Besides offering a cool mountainous respite from Vietnam’s sweltering lowlands, Da Lat is home to two breathtaking religious structures known for the tranquility they offer. As visitors reach the top of Prenn Pass, the gateway to Da Lat, they can see a high bell tower in the distance. This is the bell tower of Nha Tho Chanh Toa Da Lat, known in English as the Da Lat Cathedral. However, the church is commonly referred to as Nha Tho Con Ga because on the top of the tower was placed a bronze rooster (con ga) weathervane measuring 66 cm long and 58 cm tall. Historical documents show that a small chancel was built on this site by the French in 1920 and upon it was etched, Hic Domus est Dei, which means “This is the House of Christ.”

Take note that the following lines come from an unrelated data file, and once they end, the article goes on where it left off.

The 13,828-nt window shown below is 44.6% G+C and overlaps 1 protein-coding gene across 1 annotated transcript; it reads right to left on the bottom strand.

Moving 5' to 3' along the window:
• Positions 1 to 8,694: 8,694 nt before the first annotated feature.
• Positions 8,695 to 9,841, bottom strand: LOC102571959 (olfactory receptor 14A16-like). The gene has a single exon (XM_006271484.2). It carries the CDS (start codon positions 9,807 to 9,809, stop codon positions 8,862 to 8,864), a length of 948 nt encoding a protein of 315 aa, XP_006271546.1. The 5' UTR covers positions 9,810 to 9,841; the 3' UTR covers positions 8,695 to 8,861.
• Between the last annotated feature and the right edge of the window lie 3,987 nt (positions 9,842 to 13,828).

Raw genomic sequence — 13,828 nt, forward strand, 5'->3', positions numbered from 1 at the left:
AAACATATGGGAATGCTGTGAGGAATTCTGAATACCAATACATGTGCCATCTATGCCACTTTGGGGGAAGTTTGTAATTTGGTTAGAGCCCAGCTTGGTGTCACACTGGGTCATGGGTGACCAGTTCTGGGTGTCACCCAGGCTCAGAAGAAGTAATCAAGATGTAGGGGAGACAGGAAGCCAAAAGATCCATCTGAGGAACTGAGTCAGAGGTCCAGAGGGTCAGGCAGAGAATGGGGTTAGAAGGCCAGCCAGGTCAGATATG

Two years later a cathedral measuring 26 meters long and eight meters wide, with a 16-meter high bell tower, was built. On July 19, 1931 work began on the church that stands today and was completed on January 25, 1942. This church became the largest cathedral in the region, measuring 65 meters long, 14 meters wide, and boasting a 47-meter high bell tower. The cathedral was used mostly by the French and other Europeans living in Da Lat. The cathedral was built in the European Gothic architectural style. The main doors of the cathedral face Langbian, the highest mountain in Da Lat. There are 70 French-made stained glass windows that make the interior dazzlingly colorful as the sunlight shines through. Da Lat Cathedral not only attracts churchgoers, but also domestic and foreign tourists.